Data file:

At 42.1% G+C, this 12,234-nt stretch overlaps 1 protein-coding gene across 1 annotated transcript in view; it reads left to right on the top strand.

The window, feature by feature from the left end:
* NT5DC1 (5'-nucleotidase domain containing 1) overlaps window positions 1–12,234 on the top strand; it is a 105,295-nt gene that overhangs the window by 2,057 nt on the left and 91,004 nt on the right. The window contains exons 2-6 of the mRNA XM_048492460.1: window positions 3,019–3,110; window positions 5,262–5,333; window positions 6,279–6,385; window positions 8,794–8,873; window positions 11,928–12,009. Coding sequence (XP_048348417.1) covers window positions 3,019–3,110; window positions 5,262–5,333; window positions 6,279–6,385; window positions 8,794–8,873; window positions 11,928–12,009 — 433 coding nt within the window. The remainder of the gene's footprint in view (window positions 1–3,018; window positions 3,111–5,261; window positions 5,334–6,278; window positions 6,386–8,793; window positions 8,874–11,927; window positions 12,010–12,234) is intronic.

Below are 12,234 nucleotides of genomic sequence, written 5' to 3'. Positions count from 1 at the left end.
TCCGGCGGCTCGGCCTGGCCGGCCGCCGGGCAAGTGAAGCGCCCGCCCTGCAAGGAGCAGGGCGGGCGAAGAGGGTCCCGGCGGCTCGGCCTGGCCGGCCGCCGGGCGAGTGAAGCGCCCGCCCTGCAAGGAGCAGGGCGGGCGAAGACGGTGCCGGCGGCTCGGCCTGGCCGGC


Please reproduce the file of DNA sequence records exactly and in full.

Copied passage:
At 42.1% G+C, this 12,234-nt stretch overlaps 1 protein-coding gene across 1 annotated transcript in view; it reads left to right on the top strand.

The window, feature by feature from the left end:
* NT5DC1 (5'-nucleotidase domain containing 1) overlaps window positions 1–12,234 on the top strand; it is a 105,295-nt gene that overhangs the window by 2,057 nt on the left and 91,004 nt on the right. The window contains exons 2-6 of the mRNA XM_048492460.1: window positions 3,019–3,110; window positions 5,262–5,333; window positions 6,279–6,385; window positions 8,794–8,873; window positions 11,928–12,009. Coding sequence (XP_048348417.1) covers window positions 3,019–3,110; window positions 5,262–5,333; window positions 6,279–6,385; window positions 8,794–8,873; window positions 11,928–12,009 — 433 coding nt within the window. The remainder of the gene's footprint in view (window positions 1–3,018; window positions 3,111–5,261; window positions 5,334–6,278; window positions 6,386–8,793; window positions 8,874–11,927; window positions 12,010–12,234) is intronic.

Below are 12,234 nucleotides of genomic sequence, written 5' to 3'. Positions count from 1 at the left end.
TCCGGCGGCTCGGCCTGGCCGGCCGCCGGGCAAGTGAAGCGCCCGCCCTGCAAGGAGCAGGGCGGGCGAAGAGGGTCCCGGCGGCTCGGCCTGGCCGGCCGCCGGGCGAGTGAAGCGCCCGCCCTGCAAGGAGCAGGGCGGGCGAAGACGGTGCCGGCGGCTCGGCCTGGCCGGC